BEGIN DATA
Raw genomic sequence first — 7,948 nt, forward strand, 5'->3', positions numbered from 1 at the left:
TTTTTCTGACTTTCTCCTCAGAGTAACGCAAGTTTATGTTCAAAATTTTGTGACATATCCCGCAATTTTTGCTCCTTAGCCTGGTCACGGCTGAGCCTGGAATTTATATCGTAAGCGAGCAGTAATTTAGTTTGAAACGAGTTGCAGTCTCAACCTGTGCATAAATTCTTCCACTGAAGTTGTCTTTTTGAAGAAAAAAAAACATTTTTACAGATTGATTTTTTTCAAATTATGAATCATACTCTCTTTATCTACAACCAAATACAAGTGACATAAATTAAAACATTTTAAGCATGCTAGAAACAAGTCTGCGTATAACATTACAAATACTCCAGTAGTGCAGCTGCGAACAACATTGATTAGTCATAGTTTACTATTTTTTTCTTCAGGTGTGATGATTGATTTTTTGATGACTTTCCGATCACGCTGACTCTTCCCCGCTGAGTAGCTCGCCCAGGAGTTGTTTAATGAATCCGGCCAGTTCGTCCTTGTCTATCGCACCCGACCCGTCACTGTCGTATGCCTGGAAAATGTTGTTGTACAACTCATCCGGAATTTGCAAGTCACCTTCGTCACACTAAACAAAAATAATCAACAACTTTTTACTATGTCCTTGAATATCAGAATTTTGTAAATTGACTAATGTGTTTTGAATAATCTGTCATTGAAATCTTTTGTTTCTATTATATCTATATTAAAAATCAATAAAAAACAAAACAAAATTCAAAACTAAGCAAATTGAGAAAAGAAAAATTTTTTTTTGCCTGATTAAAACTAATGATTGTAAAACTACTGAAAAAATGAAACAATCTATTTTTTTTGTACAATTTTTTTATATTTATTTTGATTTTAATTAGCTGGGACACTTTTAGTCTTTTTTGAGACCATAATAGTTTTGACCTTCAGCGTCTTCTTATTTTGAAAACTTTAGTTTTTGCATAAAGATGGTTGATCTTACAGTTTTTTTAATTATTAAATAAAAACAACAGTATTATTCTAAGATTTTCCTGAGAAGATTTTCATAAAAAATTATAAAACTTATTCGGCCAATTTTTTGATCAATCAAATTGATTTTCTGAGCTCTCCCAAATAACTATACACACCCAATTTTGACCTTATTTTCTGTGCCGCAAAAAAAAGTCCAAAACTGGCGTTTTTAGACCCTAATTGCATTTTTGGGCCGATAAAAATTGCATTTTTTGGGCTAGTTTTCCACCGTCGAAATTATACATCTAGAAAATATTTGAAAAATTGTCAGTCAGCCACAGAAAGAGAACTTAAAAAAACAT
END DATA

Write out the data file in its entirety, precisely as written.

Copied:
Raw genomic sequence first — 7,948 nt, forward strand, 5'->3', positions numbered from 1 at the left:
TTTTTCTGACTTTCTCCTCAGAGTAACGCAAGTTTATGTTCAAAATTTTGTGACATATCCCGCAATTTTTGCTCCTTAGCCTGGTCACGGCTGAGCCTGGAATTTATATCGTAAGCGAGCAGTAATTTAGTTTGAAACGAGTTGCAGTCTCAACCTGTGCATAAATTCTTCCACTGAAGTTGTCTTTTTGAAGAAAAAAAAACATTTTTACAGATTGATTTTTTTCAAATTATGAATCATACTCTCTTTATCTACAACCAAATACAAGTGACATAAATTAAAACATTTTAAGCATGCTAGAAACAAGTCTGCGTATAACATTACAAATACTCCAGTAGTGCAGCTGCGAACAACATTGATTAGTCATAGTTTACTATTTTTTTCTTCAGGTGTGATGATTGATTTTTTGATGACTTTCCGATCACGCTGACTCTTCCCCGCTGAGTAGCTCGCCCAGGAGTTGTTTAATGAATCCGGCCAGTTCGTCCTTGTCTATCGCACCCGACCCGTCACTGTCGTATGCCTGGAAAATGTTGTTGTACAACTCATCCGGAATTTGCAAGTCACCTTCGTCACACTAAACAAAAATAATCAACAACTTTTTACTATGTCCTTGAATATCAGAATTTTGTAAATTGACTAATGTGTTTTGAATAATCTGTCATTGAAATCTTTTGTTTCTATTATATCTATATTAAAAATCAATAAAAAACAAAACAAAATTCAAAACTAAGCAAATTGAGAAAAGAAAAATTTTTTTTTGCCTGATTAAAACTAATGATTGTAAAACTACTGAAAAAATGAAACAATCTATTTTTTTTGTACAATTTTTTTATATTTATTTTGATTTTAATTAGCTGGGACACTTTTAGTCTTTTTTGAGACCATAATAGTTTTGACCTTCAGCGTCTTCTTATTTTGAAAACTTTAGTTTTTGCATAAAGATGGTTGATCTTACAGTTTTTTTAATTATTAAATAAAAACAACAGTATTATTCTAAGATTTTCCTGAGAAGATTTTCATAAAAAATTATAAAACTTATTCGGCCAATTTTTTGATCAATCAAATTGATTTTCTGAGCTCTCCCAAATAACTATACACACCCAATTTTGACCTTATTTTCTGTGCCGCAAAAAAAAGTCCAAAACTGGCGTTTTTAGACCCTAATTGCATTTTTGGGCCGATAAAAATTGCATTTTTTGGGCTAGTTTTCCACCGTCGAAATTATACATCTAGAAAATATTTGAAAAATTGTCAGTCAGCCACAGAAAGAGAACTTAAAAAAACAT